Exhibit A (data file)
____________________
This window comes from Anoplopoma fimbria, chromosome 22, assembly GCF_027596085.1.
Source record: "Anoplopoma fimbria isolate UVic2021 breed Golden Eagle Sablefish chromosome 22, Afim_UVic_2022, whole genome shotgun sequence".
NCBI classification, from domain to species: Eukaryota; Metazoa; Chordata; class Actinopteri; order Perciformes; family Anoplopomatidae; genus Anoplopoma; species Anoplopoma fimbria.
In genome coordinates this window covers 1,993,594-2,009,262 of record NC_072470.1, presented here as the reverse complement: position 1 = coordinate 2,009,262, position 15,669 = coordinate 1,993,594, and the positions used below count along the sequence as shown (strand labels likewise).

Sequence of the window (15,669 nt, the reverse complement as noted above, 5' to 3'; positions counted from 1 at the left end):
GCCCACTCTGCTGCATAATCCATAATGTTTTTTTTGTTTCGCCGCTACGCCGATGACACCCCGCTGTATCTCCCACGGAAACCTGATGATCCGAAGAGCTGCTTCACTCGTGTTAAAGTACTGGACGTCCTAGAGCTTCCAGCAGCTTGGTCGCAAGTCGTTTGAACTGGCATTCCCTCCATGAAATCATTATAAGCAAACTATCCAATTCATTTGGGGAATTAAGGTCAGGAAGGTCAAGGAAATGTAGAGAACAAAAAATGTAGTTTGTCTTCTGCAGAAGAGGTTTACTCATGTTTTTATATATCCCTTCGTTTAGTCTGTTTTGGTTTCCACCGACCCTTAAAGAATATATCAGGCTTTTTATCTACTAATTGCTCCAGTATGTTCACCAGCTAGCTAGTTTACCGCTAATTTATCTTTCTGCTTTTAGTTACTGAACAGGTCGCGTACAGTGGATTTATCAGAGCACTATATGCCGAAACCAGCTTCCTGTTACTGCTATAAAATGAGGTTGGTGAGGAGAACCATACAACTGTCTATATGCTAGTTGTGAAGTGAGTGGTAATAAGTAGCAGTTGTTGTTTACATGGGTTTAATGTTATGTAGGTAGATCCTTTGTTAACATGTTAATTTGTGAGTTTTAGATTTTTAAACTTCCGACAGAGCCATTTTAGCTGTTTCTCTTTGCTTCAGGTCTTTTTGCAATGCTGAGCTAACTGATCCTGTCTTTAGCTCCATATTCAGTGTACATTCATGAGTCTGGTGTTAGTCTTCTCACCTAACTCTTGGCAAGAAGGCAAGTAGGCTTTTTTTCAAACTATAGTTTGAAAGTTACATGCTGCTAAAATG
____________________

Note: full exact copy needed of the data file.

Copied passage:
This window comes from Anoplopoma fimbria, chromosome 22, assembly GCF_027596085.1.
Source record: "Anoplopoma fimbria isolate UVic2021 breed Golden Eagle Sablefish chromosome 22, Afim_UVic_2022, whole genome shotgun sequence".
NCBI classification, from domain to species: Eukaryota; Metazoa; Chordata; class Actinopteri; order Perciformes; family Anoplopomatidae; genus Anoplopoma; species Anoplopoma fimbria.
In genome coordinates this window covers 1,993,594-2,009,262 of record NC_072470.1, presented here as the reverse complement: position 1 = coordinate 2,009,262, position 15,669 = coordinate 1,993,594, and the positions used below count along the sequence as shown (strand labels likewise).

Sequence of the window (15,669 nt, the reverse complement as noted above, 5' to 3'; positions counted from 1 at the left end):
GCCCACTCTGCTGCATAATCCATAATGTTTTTTTTGTTTCGCCGCTACGCCGATGACACCCCGCTGTATCTCCCACGGAAACCTGATGATCCGAAGAGCTGCTTCACTCGTGTTAAAGTACTGGACGTCCTAGAGCTTCCAGCAGCTTGGTCGCAAGTCGTTTGAACTGGCATTCCCTCCATGAAATCATTATAAGCAAACTATCCAATTCATTTGGGGAATTAAGGTCAGGAAGGTCAAGGAAATGTAGAGAACAAAAAATGTAGTTTGTCTTCTGCAGAAGAGGTTTACTCATGTTTTTATATATCCCTTCGTTTAGTCTGTTTTGGTTTCCACCGACCCTTAAAGAATATATCAGGCTTTTTATCTACTAATTGCTCCAGTATGTTCACCAGCTAGCTAGTTTACCGCTAATTTATCTTTCTGCTTTTAGTTACTGAACAGGTCGCGTACAGTGGATTTATCAGAGCACTATATGCCGAAACCAGCTTCCTGTTACTGCTATAAAATGAGGTTGGTGAGGAGAACCATACAACTGTCTATATGCTAGTTGTGAAGTGAGTGGTAATAAGTAGCAGTTGTTGTTTACATGGGTTTAATGTTATGTAGGTAGATCCTTTGTTAACATGTTAATTTGTGAGTTTTAGATTTTTAAACTTCCGACAGAGCCATTTTAGCTGTTTCTCTTTGCTTCAGGTCTTTTTGCAATGCTGAGCTAACTGATCCTGTCTTTAGCTCCATATTCAGTGTACATTCATGAGTCTGGTGTTAGTCTTCTCACCTAACTCTTGGCAAGAAGGCAAGTAGGCTTTTTTTCAAACTATAGTTTGAAAGTTACATGCTGCTAAAATG